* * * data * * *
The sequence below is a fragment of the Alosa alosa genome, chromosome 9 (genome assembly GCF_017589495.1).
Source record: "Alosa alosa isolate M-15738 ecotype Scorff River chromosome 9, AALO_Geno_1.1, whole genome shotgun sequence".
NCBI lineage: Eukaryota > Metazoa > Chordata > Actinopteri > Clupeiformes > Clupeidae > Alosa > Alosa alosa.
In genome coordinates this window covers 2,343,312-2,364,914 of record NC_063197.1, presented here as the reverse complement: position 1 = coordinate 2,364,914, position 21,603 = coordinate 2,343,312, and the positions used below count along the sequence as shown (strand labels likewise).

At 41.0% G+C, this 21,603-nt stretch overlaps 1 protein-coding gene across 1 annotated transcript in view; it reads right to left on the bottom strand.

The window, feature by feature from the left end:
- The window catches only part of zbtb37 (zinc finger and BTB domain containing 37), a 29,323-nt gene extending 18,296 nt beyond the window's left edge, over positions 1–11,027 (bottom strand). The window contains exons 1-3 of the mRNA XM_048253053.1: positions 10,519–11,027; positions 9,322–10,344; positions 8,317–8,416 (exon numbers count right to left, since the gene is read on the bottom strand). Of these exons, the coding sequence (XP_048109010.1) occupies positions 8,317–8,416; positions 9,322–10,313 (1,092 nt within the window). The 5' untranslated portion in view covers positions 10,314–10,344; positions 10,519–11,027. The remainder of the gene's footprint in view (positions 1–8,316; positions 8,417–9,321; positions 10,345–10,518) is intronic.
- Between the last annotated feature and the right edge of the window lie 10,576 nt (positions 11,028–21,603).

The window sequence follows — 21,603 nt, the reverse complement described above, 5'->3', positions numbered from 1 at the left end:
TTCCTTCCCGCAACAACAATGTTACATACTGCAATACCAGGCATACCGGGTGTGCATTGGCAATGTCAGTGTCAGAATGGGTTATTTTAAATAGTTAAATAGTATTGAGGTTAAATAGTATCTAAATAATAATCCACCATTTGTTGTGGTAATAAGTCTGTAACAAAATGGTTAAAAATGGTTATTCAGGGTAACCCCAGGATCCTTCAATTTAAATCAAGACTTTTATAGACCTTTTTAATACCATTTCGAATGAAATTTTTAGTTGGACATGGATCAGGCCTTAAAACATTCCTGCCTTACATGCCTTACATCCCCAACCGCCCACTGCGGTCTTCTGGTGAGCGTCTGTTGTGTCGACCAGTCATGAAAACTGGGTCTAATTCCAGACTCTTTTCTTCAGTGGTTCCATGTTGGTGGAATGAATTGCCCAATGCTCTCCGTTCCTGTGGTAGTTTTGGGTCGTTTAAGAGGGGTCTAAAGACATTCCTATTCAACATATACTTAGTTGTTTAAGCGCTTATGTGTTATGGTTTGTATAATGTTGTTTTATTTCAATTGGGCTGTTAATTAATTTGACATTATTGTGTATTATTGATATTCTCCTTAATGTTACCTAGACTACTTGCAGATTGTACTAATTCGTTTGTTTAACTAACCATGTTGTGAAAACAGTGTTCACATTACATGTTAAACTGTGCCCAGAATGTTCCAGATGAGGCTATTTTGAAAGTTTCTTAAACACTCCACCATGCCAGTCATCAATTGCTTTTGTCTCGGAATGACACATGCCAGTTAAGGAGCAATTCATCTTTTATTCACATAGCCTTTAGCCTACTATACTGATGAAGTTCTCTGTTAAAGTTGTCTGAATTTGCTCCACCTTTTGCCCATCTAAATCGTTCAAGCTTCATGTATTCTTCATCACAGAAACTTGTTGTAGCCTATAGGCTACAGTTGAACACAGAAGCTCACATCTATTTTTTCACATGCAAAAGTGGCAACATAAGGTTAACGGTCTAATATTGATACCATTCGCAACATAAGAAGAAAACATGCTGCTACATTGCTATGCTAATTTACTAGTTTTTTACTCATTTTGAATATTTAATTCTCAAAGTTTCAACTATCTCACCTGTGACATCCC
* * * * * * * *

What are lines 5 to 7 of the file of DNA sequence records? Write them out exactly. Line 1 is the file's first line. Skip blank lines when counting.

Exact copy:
At 41.0% G+C, this 21,603-nt stretch overlaps 1 protein-coding gene across 1 annotated transcript in view; it reads right to left on the bottom strand.

The window, feature by feature from the left end:
- The window catches only part of zbtb37 (zinc finger and BTB domain containing 37), a 29,323-nt gene extending 18,296 nt beyond the window's left edge, over positions 1–11,027 (bottom strand). The window contains exons 1-3 of the mRNA XM_048253053.1: positions 10,519–11,027; positions 9,322–10,344; positions 8,317–8,416 (exon numbers count right to left, since the gene is read on the bottom strand). Of these exons, the coding sequence (XP_048109010.1) occupies positions 8,317–8,416; positions 9,322–10,313 (1,092 nt within the window). The 5' untranslated portion in view covers positions 10,314–10,344; positions 10,519–11,027. The remainder of the gene's footprint in view (positions 1–8,316; positions 8,417–9,321; positions 10,345–10,518) is intronic.